How Can A Parasite Survive With A Much Simpler System?

Actually, the parasite system is far more complex than it appears. Parasites are composed of complete eukaryotic cells in opposition to the simpler prokaryotic cell composing bacteria. This type of cells also composed animals and plants. Eukaryotic cells have a full set of organelles, including a nucleus to protect the genetic materials and mitochondria to produce energy. They are considered as quite complex and evolved cells.

Even though protozoan parasites are unicellular, meaning that they are composed of only one cell, they are quite evolved organisms, and they are even able to manipulate the immune system of their host. On the other hand, helminths are usually multicellular organisms, meaning that they are composed of many cells. Even though these cells are less specialized than the ones found in higher animals, they are considered as small primitive animals. It is noteworthy that helminths are also able to manipulate their host body responses, such as the functioning of the immune system.

Actually, parasites have all they need in their cell(s) to survive as independent living organisms. In fact, they are able to do perfectly all the functions associated to living organisms, such as reproduction, nutrition and relationship between different individuals. However, for normal people, the reproduction and the nutrition parts are easier to understand than the relationship part. The following paragraphs will explain more in details these three functions.

Depending on the species, parasites reproduce themselves by some asexual means or by sexual means. Asexual reproduction is the most frequently observed form occurring in single-celled organisms, such as protozoan parasites. It involves the division of one cell in order to generate an offspring. However, in some cases, genetic material exchanges typical of sexual reproduction have been shown to occur in some protozoan parasites. For instance, this phenomenon of sexual reproduction has been proven to occur between different Leishmania individuals within their sandfly insect vector. On the other hand, multicellular organisms, such as the majority of the helminths, harbour sexual reproduction involving an exchange of genetic materials between two individuals. It is interesting to note that some helminths, such as tapeworms and the majority of flukes, are hermaphrodites, meaning that they have simultaneously both sexes, while other helminths, such as roundworms and the blood-fluke Schistosoma, have distinct female and male forms. Furthermore, helminths also have a complex life cycle involving eggs and many larval stages.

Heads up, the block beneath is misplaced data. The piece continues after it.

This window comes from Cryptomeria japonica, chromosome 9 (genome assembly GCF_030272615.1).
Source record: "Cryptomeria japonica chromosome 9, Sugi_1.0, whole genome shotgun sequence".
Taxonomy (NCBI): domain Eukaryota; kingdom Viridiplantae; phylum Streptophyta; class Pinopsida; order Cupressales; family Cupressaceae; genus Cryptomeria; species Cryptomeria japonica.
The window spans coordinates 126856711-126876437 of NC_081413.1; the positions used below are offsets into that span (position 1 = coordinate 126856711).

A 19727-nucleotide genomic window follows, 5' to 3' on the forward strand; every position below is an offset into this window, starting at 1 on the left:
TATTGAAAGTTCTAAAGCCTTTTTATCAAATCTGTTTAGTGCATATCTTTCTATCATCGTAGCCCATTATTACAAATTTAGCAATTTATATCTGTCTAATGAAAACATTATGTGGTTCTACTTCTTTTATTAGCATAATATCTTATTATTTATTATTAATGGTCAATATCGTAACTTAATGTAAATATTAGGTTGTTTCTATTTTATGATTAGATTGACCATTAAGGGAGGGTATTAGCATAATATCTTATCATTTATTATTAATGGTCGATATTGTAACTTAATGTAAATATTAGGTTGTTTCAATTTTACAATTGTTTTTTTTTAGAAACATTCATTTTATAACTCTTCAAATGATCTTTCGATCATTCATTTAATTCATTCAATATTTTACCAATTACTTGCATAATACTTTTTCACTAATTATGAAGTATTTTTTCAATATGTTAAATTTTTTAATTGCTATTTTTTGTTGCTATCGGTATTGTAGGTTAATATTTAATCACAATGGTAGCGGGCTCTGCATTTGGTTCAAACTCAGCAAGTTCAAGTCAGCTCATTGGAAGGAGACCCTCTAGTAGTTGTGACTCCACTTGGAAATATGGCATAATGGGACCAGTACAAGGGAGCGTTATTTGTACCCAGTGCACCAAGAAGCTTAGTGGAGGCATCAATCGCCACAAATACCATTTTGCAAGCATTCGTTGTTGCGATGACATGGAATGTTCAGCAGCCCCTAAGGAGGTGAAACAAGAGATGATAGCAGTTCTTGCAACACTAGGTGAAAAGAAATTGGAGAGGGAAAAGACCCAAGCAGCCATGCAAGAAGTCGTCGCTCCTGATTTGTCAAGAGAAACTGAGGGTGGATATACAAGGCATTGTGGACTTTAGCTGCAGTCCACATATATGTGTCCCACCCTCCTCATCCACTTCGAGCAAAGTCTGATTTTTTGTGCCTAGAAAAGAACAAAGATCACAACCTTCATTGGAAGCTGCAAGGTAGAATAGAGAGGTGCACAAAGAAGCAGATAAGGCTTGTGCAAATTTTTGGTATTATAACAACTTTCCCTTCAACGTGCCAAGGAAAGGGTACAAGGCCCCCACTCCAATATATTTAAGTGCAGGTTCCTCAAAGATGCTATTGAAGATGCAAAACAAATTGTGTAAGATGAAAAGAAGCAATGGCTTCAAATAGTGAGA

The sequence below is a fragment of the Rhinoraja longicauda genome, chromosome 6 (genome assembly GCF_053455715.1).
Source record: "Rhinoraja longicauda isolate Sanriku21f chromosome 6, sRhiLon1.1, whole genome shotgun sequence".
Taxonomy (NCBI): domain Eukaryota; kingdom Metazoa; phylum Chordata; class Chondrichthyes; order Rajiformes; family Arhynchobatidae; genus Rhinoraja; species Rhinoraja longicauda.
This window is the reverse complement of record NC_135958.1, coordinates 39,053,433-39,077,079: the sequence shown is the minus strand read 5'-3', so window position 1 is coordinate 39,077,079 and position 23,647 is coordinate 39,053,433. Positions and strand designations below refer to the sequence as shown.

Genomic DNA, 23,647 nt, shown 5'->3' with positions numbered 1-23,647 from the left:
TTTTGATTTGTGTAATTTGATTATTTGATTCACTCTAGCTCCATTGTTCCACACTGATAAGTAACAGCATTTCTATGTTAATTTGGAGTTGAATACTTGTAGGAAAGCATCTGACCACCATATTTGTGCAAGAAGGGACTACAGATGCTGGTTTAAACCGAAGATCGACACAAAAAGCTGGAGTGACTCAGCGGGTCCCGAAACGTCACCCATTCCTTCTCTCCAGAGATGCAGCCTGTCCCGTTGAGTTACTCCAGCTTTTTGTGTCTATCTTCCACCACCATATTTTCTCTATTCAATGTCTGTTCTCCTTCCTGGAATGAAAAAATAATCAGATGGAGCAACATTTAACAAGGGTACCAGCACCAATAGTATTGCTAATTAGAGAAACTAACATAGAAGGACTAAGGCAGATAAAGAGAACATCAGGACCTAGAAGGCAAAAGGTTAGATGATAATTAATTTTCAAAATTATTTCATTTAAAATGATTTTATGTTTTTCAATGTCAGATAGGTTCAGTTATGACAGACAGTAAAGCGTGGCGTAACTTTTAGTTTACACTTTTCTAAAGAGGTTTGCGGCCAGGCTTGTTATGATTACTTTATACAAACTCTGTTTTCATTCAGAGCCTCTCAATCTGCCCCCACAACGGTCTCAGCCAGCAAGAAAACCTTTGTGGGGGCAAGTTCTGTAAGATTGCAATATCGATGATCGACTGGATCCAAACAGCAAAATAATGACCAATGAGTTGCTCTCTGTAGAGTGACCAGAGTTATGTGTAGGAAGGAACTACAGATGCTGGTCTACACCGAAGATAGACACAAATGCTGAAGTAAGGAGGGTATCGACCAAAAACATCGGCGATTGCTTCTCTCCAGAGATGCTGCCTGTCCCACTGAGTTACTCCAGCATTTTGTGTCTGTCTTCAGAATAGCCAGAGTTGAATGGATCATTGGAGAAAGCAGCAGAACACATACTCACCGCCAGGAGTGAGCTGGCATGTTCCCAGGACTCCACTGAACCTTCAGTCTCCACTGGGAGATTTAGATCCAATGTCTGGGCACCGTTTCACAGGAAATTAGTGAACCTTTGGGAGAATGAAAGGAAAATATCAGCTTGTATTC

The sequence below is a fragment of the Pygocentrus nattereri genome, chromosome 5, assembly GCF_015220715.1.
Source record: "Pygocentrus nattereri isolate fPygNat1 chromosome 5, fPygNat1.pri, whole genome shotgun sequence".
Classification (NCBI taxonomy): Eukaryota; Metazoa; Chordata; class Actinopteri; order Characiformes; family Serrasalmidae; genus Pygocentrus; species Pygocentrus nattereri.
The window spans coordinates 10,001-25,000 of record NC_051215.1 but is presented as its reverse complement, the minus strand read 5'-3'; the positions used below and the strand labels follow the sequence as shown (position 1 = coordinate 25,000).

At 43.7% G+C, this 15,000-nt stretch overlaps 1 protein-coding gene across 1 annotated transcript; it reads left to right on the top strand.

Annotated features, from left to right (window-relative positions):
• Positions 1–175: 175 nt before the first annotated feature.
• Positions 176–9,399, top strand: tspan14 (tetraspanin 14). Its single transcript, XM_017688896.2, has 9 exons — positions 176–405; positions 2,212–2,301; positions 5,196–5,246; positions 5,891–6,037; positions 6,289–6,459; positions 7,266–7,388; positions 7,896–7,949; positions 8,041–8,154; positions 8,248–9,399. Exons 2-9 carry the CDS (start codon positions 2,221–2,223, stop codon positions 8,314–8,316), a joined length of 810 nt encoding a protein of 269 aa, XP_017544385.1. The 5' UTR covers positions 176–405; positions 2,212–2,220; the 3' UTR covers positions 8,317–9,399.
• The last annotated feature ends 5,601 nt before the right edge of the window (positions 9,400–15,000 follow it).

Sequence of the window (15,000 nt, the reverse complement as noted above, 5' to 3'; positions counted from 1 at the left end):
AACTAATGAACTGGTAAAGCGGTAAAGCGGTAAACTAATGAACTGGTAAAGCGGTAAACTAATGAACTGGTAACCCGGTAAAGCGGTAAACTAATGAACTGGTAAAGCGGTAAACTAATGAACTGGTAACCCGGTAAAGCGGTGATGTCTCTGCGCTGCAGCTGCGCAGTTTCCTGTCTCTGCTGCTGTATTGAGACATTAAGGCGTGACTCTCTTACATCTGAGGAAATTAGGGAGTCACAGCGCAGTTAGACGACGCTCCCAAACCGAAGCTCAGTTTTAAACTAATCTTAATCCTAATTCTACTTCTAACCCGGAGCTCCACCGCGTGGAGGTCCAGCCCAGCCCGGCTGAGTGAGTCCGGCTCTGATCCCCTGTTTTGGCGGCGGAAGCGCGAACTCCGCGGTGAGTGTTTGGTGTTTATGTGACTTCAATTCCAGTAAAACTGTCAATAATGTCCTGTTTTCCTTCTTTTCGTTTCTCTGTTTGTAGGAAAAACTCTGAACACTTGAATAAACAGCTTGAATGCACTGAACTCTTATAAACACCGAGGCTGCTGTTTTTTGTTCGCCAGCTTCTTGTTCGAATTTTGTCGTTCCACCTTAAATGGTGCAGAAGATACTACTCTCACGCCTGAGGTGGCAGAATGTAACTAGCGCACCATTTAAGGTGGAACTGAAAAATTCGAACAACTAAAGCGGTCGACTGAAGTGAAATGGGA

The nutrition of pathogenic parasites is usually closely related to their hosts. Actually, they are able to ingest specific nutrients taken from their hosts.

Relationships between parasites are far more complex than what people usually think. In fact, they are able to secrete different molecules in order to attract (when their environment is favourable for them) or repulse (when their environment is not adequate or toxic) other parasites from the same species. When infecting a cell, they are even able to take control of it in order to make the cell releases molecules attracting other parasites or other cells to infect in case the former one burst and they need to infect another one.

Finally, even though they look simple, parasites are far more complex organisms than people usually think.

Sources: Centers for Disease Control and Prevention; Akopyants, N. S. et al. (2009). Demonstration of genetic exchange during cyclical development of Leishmania in the sand fly vector. Science, 324(5924), 265-268.

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